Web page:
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Heads will roll in ‘Musical Thrones’

"Musical Thrones," coming to the Patchogue Theatre, spoofs

"Musical Thrones," coming to the Patchogue Theatre, spoofs the popular HBO series "Game of Thrones." Credit: Timothy Norris

Carly Carlstrom had never seen an episode of “Game of Thrones” before being cast in “Musical Thrones: A Parody of Ice & Fire,” the “Spamalot”-style skewering of “Game” that will play Saturday at the Patchogue Theatre for the Performing Arts. She quickly binge-watched her way to fandom to research her 10 roles in the spoof of the popular HBO series, which she says requires 50 wig changes.

“We have decapitated heads, a little song, a little dance, and lots of death and destruction,” Carlstrom says.

She’ll chew scenery as two major characters: Ygritte, the fiery redheaded “wildling” lover of the heroic Jon Snow, and the fire-breathing-dragon controlling Daenerys. Carlstrom also gets to seduce Snow while lampooning season 3’s — and, for many, the series’ — sultriest episode, “Kissed by Fire.”

“If you are familiar with ‘Game of Thrones,’ there are some iconic moments that can’t be omitted — for instance, the steamy cave scene,” Carlstrom says.

Carlstrom says the cave scene is meant to top a previous effort by the minds behind “Musical Thrones,” Jon and Al Kaplan. The team also wrote “Silence: The Musical,” the long-running Off-Broadway parody of “The Silence of the Lambs,” in which one of the movie’s most famously unprintable lines inspires a song and dance number.

In “Musical Thrones,” beheadings also take center stage, albeit for laughs instead of shock value. A bowling ball with a face painted on it rolls offstage, substituting for one decapitated noggin.

“While there is no stage blood, our director developed a stage convention that whenever a character dies, they roll offstage,” says Oliver Rotunno, who portrays the heroic Snow (he also plays Kit Harington, who plays Snow on television).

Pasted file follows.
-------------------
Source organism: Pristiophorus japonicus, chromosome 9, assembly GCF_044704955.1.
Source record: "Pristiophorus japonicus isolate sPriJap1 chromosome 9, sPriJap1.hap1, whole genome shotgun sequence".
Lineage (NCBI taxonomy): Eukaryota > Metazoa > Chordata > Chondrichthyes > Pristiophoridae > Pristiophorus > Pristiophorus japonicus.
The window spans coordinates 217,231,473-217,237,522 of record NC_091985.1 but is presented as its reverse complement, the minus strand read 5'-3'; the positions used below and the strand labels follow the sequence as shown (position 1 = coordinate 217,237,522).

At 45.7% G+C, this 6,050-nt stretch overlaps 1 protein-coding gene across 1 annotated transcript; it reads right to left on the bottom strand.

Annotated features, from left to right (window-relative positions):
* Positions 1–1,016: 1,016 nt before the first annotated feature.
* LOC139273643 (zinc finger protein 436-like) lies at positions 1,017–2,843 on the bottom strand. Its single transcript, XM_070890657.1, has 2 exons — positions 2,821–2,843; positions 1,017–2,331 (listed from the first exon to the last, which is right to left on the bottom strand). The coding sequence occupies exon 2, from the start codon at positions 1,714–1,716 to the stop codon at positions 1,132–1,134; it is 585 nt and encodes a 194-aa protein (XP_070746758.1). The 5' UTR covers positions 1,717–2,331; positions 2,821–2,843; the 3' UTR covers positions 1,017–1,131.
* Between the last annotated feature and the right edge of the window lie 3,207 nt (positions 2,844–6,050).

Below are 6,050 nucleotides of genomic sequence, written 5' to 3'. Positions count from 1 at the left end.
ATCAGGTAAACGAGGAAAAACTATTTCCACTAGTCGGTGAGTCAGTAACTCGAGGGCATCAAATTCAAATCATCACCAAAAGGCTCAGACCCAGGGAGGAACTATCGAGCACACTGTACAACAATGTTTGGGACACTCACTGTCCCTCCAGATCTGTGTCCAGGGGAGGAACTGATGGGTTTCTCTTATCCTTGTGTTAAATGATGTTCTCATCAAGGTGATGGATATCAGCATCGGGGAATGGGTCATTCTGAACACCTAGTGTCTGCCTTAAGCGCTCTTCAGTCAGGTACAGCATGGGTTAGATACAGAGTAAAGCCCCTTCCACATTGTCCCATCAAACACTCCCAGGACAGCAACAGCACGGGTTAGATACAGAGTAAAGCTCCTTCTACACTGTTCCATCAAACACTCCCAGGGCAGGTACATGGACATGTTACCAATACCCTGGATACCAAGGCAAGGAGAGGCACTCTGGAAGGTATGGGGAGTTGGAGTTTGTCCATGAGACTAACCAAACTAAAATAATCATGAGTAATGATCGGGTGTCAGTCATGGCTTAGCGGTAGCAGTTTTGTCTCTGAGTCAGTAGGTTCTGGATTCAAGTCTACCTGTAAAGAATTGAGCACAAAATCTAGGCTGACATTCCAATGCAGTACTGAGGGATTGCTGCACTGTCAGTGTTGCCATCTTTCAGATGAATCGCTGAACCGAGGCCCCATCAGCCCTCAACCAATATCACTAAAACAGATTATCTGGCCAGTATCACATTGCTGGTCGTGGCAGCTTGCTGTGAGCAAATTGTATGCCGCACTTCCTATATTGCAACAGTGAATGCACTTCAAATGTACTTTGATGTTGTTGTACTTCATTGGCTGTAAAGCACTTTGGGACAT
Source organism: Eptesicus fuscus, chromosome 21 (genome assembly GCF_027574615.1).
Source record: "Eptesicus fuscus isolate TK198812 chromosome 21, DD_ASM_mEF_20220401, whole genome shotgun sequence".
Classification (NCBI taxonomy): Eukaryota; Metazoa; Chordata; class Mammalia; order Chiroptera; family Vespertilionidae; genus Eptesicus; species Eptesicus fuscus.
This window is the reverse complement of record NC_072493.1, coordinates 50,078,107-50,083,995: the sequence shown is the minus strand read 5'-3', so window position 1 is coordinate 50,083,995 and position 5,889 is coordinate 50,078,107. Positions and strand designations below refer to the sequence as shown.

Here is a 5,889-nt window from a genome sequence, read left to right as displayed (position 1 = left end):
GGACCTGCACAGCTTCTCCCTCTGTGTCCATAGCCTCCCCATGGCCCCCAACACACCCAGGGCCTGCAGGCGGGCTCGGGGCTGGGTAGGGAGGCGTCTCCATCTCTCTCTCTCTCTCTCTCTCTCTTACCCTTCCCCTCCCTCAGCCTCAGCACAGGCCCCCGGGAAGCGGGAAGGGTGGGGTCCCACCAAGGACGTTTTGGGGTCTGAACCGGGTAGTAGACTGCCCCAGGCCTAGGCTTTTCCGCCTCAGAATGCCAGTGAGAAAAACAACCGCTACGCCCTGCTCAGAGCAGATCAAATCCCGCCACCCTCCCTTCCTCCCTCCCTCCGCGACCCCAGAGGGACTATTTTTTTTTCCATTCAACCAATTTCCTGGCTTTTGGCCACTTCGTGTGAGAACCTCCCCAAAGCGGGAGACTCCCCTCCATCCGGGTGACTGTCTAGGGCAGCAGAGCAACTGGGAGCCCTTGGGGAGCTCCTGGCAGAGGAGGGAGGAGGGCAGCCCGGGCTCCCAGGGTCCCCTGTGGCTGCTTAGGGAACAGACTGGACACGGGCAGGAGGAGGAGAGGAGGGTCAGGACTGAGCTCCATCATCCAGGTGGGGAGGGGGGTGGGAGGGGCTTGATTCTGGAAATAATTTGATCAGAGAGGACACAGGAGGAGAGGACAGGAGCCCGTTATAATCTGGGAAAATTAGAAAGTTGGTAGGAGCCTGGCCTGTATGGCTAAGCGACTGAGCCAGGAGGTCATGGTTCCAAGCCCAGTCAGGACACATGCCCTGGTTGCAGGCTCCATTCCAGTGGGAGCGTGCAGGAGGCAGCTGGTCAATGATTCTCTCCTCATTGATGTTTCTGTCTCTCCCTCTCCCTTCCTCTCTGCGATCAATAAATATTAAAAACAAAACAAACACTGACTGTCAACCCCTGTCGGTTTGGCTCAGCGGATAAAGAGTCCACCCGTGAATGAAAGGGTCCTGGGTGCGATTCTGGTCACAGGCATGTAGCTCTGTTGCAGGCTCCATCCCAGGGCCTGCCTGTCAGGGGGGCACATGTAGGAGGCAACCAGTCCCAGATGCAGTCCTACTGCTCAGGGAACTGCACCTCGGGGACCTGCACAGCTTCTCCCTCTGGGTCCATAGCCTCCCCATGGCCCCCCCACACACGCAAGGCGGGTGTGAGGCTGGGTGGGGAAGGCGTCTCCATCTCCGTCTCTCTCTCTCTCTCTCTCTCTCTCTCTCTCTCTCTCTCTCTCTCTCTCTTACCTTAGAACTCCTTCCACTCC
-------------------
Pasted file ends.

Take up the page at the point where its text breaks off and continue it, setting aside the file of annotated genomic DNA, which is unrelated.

Rotunno says that while nudity is discussed on stage, the actors don’t disrobe as they do on the TV show. Nevertheless, many of the jokes are adult-oriented and thus “Musical Thrones” is not recommended for children younger than 18, he says.

Although the parody is loaded with inside jokes for fans, the script of “Musical Thrones” lays out “a clear and concise outline of the series” for newcomers, Carlstrom says.

Fans will also be happy to know that the three dragons from the series come in for satirical drubbing. They’re represented by stuffed dinosaur toys, who sing, dance and serve as the butt of wisecracks from the live actors.

“There are jokes about not having the budget of HBO,” Rotunno says, “so we can’t have actual dragons.”

WHAT “Musical Thrones: A Parody of Ice & Fire”

WHEN | WHERE 7 p.m. Saturday, Patchogue Theatre for the Performing Arts, 71 E. Main St.

INFO $28-$58; 631-207-1313,

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